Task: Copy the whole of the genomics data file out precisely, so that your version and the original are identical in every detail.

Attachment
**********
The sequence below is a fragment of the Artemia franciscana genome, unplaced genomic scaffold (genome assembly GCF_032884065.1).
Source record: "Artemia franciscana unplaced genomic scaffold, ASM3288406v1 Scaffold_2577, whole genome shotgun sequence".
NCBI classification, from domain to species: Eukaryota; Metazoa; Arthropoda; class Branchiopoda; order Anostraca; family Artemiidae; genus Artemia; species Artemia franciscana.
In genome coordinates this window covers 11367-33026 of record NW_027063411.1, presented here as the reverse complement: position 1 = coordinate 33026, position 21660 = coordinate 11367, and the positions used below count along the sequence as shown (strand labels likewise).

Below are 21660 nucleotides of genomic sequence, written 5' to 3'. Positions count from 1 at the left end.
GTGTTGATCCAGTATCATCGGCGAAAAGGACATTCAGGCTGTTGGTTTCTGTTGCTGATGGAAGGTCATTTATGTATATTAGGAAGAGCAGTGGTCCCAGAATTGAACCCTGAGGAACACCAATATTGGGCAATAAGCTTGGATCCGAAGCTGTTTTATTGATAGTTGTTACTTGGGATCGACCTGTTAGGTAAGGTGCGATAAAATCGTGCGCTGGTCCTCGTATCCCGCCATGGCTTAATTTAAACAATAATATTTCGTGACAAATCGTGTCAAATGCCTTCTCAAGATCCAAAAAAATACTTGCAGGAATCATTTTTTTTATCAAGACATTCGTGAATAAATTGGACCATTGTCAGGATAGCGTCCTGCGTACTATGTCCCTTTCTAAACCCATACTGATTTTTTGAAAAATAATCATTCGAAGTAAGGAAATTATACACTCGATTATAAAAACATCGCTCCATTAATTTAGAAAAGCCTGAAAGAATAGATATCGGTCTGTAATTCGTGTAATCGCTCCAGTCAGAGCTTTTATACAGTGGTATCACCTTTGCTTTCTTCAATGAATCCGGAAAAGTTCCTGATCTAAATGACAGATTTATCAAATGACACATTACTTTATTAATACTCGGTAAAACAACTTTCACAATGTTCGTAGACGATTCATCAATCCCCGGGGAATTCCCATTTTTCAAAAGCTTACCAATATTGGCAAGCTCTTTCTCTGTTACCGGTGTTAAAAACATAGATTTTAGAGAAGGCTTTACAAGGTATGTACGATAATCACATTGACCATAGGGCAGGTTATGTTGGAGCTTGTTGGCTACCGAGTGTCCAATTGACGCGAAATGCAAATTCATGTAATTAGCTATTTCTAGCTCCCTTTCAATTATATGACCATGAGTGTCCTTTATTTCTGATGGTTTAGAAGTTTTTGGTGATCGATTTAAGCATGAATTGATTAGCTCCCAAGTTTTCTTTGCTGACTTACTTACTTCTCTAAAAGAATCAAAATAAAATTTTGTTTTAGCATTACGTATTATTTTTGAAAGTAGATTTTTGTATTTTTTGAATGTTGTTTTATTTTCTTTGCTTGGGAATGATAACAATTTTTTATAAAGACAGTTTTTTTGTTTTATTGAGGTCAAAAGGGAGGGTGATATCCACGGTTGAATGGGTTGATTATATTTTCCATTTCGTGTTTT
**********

The sequence below is a fragment of the Artemia franciscana genome, unplaced genomic scaffold (genome assembly GCF_032884065.1).
Source record: "Artemia franciscana unplaced genomic scaffold, ASM3288406v1 Scaffold_2577, whole genome shotgun sequence".
NCBI classification, from domain to species: Eukaryota; Metazoa; Arthropoda; class Branchiopoda; order Anostraca; family Artemiidae; genus Artemia; species Artemia franciscana.
In genome coordinates this window covers 11367-33026 of record NW_027063411.1, presented here as the reverse complement: position 1 = coordinate 33026, position 21660 = coordinate 11367, and the positions used below count along the sequence as shown (strand labels likewise).

Below are 21660 nucleotides of genomic sequence, written 5' to 3'. Positions count from 1 at the left end.
GTGTTGATCCAGTATCATCGGCGAAAAGGACATTCAGGCTGTTGGTTTCTGTTGCTGATGGAAGGTCATTTATGTATATTAGGAAGAGCAGTGGTCCCAGAATTGAACCCTGAGGAACACCAATATTGGGCAATAAGCTTGGATCCGAAGCTGTTTTATTGATAGTTGTTACTTGGGATCGACCTGTTAGGTAAGGTGCGATAAAATCGTGCGCTGGTCCTCGTATCCCGCCATGGCTTAATTTAAACAATAATATTTCGTGACAAATCGTGTCAAATGCCTTCTCAAGATCCAAAAAAATACTTGCAGGAATCATTTTTTTTATCAAGACATTCGTGAATAAATTGGACCATTGTCAGGATAGCGTCCTGCGTACTATGTCCCTTTCTAAACCCATACTGATTTTTTGAAAAATAATCATTCGAAGTAAGGAAATTATACACTCGATTATAAAAACATCGCTCCATTAATTTAGAAAAGCCTGAAAGAATAGATATCGGTCTGTAATTCGTGTAATCGCTCCAGTCAGAGCTTTTATACAGTGGTATCACCTTTGCTTTCTTCAATGAATCCGGAAAAGTTCCTGATCTAAATGACAGATTTATCAAATGACACATTACTTTATTAATACTCGGTAAAACAACTTTCACAATGTTCGTAGACGATTCATCAATCCCCGGGGAATTCCCATTTTTCAAAAGCTTACCAATATTGGCAAGCTCTTTCTCTGTTACCGGTGTTAAAAACATAGATTTTAGAGAAGGCTTTACAAGGTATGTACGATAATCACATTGACCATAGGGCAGGTTATGTTGGAGCTTGTTGGCTACCGAGTGTCCAATTGACGCGAAATGCAAATTCATGTAATTAGCTATTTCTAGCTCCCTTTCAATTATATGACCATGAGTGTCCTTTATTTCTGATGGTTTAGAAGTTTTTGGTGATCGATTTAAGCATGAATTGATTAGCTCCCAAGTTTTCTTTGCTGACTTACTTACTTCTCTAAAAGAATCAAAATAAAATTTTGTTTTAGCATTACGTATTATTTTTGAAAGTAGATTTTTGTATTTTTTGAATGTTGTTTTATTTTCTTTGCTTGGGAATGATAACAATTTTTTATAAAGACAGTTTTTTTGTTTTATTGAGGTCAAAAGGGAGGGTGATATCCACGGTTGAATGGGTTGATTATATTTTCCATTTCGTGTTTT